To reduce⁠—and eventually end⁠—harmful animal experiments.

Each year, it is estimated that more than 50 million dogs, cats, monkeys, rabbits, rats and other animals are forced to endure painful experiments in the U.S. These animals are deliberately sickened with toxic chemicals or infected with diseases, live in barren cages and are typically killed when the experiment ends. But humans and animals are very different, so outdated animal experiments often don’t accurately mimic how the human body will respond to drugs, chemicals or treatments.

Dogs Used in Experiments FAQ

Replace animal experiments with sophisticated alternatives

Stand with us to demand that the federal government, state governments, companies and universities stop relying on outdated animal experiments.

Dog in Indiana toxicology lab being force fed liquid
Non-animal methods

The world is moving toward a future dominated by more sophisticated alternatives to animal experiments that use human cells, tissues and organs, artificial intelligence, 3D bioprinting, robotics, computer models and other technologies to create experiments that don't rely on animals. These technologies are better for both animals and humans because they are typically faster, less expensive and more accurate than the outdated animal experiments that have been not improved for decades. With your help, we can make sure that the transition to advanced non-animal methods happens more quickly.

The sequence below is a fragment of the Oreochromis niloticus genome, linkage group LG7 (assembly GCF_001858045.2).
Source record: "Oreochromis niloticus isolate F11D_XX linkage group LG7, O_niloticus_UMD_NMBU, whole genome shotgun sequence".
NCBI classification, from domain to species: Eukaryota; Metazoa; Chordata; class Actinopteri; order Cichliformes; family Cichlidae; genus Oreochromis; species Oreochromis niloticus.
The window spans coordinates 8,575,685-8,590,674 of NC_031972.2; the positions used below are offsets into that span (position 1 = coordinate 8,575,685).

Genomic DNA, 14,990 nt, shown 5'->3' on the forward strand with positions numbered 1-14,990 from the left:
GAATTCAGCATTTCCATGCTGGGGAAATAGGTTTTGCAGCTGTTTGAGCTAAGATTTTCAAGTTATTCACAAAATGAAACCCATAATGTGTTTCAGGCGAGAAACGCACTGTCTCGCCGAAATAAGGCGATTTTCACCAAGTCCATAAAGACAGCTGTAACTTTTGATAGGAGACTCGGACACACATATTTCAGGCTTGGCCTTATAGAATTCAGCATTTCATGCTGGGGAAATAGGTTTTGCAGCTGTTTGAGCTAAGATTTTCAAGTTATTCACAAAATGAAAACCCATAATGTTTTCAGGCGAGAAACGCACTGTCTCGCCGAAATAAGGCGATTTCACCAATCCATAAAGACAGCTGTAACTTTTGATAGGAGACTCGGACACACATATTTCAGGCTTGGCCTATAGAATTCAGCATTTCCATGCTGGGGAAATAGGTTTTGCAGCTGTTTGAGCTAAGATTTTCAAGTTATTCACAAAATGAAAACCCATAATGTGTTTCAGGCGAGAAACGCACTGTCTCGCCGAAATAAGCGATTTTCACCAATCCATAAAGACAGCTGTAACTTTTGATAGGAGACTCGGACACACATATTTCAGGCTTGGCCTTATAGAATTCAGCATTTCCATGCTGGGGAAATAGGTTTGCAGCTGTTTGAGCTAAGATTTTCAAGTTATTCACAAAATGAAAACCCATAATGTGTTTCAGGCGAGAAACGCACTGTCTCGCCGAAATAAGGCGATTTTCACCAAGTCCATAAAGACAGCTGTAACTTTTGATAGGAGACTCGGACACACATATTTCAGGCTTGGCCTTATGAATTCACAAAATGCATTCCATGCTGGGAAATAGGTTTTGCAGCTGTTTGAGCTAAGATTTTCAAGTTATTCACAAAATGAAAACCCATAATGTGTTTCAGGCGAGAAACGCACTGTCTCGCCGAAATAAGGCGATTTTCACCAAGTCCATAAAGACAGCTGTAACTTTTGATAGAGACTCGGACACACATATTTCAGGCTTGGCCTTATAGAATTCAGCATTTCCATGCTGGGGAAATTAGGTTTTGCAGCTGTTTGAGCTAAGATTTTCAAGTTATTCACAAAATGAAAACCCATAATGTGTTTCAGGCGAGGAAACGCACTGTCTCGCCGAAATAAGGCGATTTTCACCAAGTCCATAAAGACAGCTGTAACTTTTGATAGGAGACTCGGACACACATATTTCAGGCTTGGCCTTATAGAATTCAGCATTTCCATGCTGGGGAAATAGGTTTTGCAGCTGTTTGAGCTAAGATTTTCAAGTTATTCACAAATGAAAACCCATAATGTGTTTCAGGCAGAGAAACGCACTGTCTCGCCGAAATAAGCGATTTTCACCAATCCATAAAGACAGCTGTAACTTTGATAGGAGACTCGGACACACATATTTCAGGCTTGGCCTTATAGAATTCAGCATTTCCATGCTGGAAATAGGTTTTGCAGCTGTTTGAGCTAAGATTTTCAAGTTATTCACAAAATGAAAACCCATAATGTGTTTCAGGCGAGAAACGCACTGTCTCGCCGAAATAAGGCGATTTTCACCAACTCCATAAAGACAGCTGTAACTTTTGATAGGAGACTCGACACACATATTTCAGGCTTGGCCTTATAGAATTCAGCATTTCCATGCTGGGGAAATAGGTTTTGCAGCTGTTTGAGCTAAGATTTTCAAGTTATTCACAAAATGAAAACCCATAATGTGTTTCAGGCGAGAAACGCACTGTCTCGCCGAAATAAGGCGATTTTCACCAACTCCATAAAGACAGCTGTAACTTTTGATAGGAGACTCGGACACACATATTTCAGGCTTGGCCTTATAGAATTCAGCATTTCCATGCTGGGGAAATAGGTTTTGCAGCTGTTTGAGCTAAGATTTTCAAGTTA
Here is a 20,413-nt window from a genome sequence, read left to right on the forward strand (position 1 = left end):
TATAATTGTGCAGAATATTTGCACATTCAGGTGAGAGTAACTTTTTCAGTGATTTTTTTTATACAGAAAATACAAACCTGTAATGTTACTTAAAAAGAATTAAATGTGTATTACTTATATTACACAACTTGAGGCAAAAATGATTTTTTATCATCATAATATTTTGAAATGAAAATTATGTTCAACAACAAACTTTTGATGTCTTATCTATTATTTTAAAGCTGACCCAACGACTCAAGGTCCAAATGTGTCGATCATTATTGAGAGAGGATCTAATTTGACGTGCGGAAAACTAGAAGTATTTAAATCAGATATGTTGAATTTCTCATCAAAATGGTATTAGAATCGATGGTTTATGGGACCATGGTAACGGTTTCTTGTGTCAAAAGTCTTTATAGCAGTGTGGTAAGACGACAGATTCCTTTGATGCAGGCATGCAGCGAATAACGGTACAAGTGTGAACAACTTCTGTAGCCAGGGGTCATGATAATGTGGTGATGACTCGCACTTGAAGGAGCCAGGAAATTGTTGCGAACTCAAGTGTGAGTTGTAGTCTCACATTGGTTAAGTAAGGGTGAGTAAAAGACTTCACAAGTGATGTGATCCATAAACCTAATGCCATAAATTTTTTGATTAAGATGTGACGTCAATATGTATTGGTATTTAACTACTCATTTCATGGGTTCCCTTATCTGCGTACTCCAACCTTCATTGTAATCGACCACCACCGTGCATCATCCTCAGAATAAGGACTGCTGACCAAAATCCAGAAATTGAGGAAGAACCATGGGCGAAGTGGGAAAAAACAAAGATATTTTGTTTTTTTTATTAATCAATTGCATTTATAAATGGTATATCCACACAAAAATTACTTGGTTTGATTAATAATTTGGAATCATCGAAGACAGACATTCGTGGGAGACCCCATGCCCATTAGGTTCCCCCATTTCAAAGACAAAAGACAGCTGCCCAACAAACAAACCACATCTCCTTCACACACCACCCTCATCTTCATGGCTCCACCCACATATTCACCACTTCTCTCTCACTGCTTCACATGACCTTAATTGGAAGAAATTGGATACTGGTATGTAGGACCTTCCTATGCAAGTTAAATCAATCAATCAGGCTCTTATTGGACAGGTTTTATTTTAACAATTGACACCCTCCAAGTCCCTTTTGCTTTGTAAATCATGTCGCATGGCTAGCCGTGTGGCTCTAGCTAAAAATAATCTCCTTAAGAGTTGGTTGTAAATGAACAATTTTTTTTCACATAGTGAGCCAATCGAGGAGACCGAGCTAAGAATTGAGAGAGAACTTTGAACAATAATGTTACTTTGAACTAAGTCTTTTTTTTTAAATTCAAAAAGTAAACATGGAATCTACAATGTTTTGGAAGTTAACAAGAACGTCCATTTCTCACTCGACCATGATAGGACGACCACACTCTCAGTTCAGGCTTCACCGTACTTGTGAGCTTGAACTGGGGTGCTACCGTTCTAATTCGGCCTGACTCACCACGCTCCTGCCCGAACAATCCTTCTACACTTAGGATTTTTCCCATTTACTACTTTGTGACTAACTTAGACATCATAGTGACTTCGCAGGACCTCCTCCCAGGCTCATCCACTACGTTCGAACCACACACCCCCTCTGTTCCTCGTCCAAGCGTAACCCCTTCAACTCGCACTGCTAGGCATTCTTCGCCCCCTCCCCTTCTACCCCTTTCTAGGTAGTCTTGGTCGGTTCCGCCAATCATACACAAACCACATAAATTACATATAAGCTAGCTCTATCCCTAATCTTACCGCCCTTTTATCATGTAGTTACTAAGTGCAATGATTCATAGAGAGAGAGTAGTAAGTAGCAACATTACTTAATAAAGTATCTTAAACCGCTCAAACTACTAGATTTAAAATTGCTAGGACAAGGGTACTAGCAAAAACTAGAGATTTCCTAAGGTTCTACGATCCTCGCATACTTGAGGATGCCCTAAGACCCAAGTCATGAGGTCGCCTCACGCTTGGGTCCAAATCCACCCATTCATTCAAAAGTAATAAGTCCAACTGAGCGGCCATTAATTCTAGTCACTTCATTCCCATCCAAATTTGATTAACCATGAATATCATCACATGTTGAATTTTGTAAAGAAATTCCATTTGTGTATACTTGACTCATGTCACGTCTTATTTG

Animals Used in Experiments FAQ

Video Details

Is animal testing the best means of achieving human safety, concerning our use of drugs and chemicals? After hearing Thomas and others, you be the judge. 

Did you know?
Portrait of a kitten in a cage

Tested on animals ultimately fail in human trials, according to the National Institutes of Health.

mouse animal testing

Bred to be used in experiments are protected under the Animal Welfare Act or counted in the annual statistics collected by the United States Department of Agriculture.

Chimpanzee retired from a life in research, relaxing in a tree at Project Chimps in Blue Ridge, Georgia

Are still waiting to be moved out of labs and into sanctuaries even though invasive experiments on chimpanzees in the United States ended in 2015.

Sad dog in cage in Indiana toxicology lab

Animals in the U.S. continue to suffer and die in experiments to test cosmetics like lipstick, deodorant and cologne. By supporting our work to end testing and experiments on animals, you will help countless rabbits, mice and other animals languishing in laboratories.